Album Review: “Let Go Or Be Dragged,” Silver Lake 66

03/09/2017 05:38 pm ET
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The duo of Maria Francis and Jeff Overbo, collectively known as Silver Lake 66, write and play Americana music that is suspended by heavy-duty harmonies, compelling duets and worthy guitar licks. Their new album is called Let Go Or Be Dragged.

Silver Lake 66 began in Minneapolis, and then meandered to the sunny climate of SoCal. From there the duo moved to Oregon, where the auspices proved to be just right. The duo began singing, performing and recording in the great Northwest.

The duo’s music is billed as Americana; however, to my mind it’s nothing more or less than good old country western music, along the lines of Buddy Miller. And that means it doesn’t get much better. This is music intended for real people and those who enjoy quality country music that maintains an imperturbable dignity. It’s what I call music with rapport value. You can identify with it.

Overbo’s voice even reminds me of Buddy Miller: dulcet, a little twangy and rife with deep emotion. Maria’s voice, on the other hand, resembles a dusted and vacuumed version of Patsy Cline. When merged, the two voices produce a sound that carries its own conviction.

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There are twelve songs on the album. “Magnolia” is one of my favorites, whereupon Maria parades her angelic vocals. The melody is slow and unctuous, the way real country music should be, paced by outstanding drumming that just keeps the beat. A dazzling display of guitar riffs constitutes the solo.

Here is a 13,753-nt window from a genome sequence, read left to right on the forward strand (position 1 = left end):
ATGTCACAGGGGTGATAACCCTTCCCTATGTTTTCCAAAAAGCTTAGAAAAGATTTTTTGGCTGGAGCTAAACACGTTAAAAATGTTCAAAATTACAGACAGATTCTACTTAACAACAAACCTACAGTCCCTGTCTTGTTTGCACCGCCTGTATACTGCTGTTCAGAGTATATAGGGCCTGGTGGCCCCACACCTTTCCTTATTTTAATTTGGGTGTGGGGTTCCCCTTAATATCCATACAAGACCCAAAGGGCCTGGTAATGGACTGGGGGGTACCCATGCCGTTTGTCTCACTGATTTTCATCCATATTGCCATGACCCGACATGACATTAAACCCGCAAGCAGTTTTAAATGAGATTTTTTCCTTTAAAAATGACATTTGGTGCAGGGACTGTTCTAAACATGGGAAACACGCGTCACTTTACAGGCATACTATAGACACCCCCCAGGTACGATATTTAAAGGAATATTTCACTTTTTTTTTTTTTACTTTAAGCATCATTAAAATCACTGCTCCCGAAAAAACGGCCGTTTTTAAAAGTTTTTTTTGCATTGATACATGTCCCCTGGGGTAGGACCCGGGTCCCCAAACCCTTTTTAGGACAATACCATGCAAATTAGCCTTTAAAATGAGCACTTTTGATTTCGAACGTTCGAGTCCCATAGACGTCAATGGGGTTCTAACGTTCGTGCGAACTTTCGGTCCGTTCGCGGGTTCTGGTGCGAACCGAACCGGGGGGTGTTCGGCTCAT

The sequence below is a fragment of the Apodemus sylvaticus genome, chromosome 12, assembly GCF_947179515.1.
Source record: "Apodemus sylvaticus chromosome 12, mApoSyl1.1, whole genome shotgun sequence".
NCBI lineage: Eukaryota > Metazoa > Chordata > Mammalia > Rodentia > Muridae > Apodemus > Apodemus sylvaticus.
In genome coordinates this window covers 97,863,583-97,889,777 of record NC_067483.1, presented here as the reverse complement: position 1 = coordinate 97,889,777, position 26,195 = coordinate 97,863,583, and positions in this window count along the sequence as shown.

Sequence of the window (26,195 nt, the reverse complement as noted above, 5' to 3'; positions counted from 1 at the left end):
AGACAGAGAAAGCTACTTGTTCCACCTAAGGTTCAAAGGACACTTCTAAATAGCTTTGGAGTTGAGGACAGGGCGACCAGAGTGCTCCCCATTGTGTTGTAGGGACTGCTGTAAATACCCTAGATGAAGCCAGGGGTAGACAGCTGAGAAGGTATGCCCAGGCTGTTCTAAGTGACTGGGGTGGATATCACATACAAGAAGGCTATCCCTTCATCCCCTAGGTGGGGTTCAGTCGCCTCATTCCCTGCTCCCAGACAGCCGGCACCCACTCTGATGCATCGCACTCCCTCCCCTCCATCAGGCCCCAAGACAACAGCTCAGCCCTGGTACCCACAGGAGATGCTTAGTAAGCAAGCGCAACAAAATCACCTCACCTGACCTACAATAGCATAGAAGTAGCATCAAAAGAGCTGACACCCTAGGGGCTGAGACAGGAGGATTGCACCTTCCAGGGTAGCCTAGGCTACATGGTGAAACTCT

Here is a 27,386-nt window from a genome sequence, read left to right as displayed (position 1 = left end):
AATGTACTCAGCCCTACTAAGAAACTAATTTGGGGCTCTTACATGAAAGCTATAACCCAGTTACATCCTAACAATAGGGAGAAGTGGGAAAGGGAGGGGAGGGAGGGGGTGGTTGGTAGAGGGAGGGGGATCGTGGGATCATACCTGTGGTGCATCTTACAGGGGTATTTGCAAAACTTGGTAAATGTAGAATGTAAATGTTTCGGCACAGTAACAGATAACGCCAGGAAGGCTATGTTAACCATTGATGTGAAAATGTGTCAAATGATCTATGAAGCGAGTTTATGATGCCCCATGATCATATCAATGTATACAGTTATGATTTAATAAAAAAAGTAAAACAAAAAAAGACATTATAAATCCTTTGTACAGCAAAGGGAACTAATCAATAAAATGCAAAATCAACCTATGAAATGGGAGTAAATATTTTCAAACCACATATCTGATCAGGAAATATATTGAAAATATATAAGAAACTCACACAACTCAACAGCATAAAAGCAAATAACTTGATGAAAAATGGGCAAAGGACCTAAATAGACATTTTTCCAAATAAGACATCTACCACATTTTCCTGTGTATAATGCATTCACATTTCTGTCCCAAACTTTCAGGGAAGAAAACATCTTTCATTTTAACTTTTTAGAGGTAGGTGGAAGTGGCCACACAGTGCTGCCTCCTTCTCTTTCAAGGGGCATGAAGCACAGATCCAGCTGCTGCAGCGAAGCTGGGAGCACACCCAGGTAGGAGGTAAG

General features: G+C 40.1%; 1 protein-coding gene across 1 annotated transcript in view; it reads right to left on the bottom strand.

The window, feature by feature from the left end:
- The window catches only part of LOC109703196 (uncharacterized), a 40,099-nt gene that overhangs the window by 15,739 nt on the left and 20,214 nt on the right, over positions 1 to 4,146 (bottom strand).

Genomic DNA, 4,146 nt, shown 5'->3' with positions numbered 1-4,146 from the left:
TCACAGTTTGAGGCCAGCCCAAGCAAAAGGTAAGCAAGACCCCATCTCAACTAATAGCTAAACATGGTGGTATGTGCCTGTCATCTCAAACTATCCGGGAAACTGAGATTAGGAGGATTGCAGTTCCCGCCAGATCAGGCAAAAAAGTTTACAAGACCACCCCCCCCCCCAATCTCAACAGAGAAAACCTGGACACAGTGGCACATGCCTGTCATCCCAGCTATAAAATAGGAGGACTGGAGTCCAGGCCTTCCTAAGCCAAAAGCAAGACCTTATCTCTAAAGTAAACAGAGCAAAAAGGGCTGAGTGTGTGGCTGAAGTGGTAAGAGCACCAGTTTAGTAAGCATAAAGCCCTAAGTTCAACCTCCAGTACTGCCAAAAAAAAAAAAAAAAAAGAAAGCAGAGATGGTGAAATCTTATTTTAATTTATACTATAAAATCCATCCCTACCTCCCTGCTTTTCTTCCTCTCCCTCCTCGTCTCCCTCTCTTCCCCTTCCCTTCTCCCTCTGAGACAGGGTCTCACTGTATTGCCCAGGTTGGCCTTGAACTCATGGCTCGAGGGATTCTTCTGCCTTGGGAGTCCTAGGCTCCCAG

On “End of the Day,” which features stellar harmonies, along with a great organ, Overbo gets a chance to display his evocative voice. The tune sashays along, and then drops low, which is where Overbo’s vocals create a fantastic musical image. Listen to it and you’ll see what I mean. Another great tune is “Sherman County,” which begins with a guitar, and then adds a wonderful steel guitar that raises goose bumps on your arms. The song’s melody features guitar accents that push the tune from good to magnificent.

The lyrics on the album are simple and direct, reeking of love and loss, trials and tribulations, and the miracle of life. I don’t know who produced the album, but whoever it was provided just the right touch. The sound is clear and slightly melancholic, fusing the entire album into a musical organism with soul.

Simply put, Let Go Or Be Dragged is one of the better albums I have had the opportunity to review. If you enjoy pure country music, the kind Johnny Cash and Waylon Jennings used to produce, you’ll find Silver Lake 66 particularly comely.

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